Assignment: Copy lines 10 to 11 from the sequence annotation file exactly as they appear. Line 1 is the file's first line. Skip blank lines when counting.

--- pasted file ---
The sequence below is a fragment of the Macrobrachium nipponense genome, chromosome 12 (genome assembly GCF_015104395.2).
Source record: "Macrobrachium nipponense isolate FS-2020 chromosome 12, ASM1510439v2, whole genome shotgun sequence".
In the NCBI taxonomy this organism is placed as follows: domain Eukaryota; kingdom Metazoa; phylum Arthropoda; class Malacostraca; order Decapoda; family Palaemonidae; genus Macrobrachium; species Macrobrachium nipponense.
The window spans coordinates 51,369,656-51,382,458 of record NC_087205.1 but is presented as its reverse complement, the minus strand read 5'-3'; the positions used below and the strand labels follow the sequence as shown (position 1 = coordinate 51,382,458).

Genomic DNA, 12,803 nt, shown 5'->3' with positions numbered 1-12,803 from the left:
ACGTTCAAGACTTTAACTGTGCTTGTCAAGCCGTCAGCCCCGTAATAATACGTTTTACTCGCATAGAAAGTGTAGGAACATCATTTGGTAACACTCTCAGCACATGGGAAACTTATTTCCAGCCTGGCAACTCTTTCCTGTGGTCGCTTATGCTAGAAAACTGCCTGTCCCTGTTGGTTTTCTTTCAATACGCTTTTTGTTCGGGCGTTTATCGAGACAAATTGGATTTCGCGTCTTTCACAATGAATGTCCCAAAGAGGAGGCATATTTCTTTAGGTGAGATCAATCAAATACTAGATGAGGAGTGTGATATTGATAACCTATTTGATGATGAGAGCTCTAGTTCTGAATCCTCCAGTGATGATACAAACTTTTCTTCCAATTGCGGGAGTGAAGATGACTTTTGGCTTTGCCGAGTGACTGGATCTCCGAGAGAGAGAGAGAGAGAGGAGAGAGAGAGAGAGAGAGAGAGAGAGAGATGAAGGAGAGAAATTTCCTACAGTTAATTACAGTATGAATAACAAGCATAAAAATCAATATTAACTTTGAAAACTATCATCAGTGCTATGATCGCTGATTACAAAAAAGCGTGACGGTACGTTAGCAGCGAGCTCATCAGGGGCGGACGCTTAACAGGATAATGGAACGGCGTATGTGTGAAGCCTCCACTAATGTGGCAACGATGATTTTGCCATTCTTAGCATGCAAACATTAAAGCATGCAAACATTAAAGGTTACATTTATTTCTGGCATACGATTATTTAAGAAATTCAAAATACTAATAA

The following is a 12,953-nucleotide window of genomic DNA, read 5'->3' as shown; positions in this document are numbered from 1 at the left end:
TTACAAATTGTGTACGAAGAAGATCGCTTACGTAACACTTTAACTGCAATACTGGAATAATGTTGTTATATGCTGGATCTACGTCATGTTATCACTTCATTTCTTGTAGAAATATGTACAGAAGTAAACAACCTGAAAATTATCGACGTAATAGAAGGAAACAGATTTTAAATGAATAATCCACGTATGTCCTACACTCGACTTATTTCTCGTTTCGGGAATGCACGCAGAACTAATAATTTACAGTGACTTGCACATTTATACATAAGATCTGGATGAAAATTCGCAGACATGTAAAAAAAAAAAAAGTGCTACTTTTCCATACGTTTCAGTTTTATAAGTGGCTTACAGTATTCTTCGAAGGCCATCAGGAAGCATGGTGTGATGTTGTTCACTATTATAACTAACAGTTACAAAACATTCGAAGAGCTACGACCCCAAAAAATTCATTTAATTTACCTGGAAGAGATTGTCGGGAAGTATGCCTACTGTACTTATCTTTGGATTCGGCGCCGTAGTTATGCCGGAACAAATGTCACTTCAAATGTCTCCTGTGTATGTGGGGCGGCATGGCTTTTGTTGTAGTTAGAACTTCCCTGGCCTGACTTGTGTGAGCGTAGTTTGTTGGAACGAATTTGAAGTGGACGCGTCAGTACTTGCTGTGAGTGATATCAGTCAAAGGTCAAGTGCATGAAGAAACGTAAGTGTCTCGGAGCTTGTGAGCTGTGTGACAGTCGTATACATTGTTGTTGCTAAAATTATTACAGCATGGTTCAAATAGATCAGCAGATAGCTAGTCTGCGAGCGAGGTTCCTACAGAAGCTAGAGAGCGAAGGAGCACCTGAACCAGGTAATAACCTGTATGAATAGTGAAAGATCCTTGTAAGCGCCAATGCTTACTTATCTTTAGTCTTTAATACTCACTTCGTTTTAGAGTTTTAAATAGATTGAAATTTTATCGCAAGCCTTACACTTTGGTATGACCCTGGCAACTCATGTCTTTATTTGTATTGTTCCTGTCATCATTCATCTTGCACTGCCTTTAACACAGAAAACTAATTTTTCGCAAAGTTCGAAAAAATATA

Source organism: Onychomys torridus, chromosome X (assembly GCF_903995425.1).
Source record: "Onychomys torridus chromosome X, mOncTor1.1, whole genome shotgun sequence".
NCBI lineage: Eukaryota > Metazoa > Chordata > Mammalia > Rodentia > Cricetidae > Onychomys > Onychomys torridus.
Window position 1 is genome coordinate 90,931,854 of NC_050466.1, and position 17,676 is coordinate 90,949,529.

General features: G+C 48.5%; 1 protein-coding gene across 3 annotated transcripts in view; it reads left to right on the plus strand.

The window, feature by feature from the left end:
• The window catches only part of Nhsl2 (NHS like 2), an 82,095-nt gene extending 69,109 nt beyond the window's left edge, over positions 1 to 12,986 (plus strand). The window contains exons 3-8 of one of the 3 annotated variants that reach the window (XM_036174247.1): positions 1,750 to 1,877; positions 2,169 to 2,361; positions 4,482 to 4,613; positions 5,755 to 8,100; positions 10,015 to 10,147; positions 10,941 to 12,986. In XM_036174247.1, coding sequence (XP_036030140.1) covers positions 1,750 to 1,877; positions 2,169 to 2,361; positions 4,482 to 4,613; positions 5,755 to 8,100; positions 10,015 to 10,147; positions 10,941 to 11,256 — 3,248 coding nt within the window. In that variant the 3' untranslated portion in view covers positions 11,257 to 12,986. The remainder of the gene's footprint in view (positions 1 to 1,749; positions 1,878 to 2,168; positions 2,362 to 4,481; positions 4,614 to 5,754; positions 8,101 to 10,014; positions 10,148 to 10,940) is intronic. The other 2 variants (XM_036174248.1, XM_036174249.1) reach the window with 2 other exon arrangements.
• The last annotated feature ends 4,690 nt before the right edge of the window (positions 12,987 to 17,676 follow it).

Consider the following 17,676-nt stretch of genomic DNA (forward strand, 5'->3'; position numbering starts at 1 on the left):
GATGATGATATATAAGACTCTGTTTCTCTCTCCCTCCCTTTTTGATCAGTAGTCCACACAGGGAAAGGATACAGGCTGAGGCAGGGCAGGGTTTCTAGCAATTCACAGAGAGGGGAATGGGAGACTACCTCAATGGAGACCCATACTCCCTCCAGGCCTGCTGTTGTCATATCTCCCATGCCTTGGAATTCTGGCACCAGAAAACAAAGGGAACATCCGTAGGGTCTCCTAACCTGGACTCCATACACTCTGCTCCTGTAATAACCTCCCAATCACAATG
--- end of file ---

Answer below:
Source record: "Onychomys torridus chromosome X, mOncTor1.1, whole genome shotgun sequence".
NCBI lineage: Eukaryota > Metazoa > Chordata > Mammalia > Rodentia > Cricetidae > Onychomys > Onychomys torridus.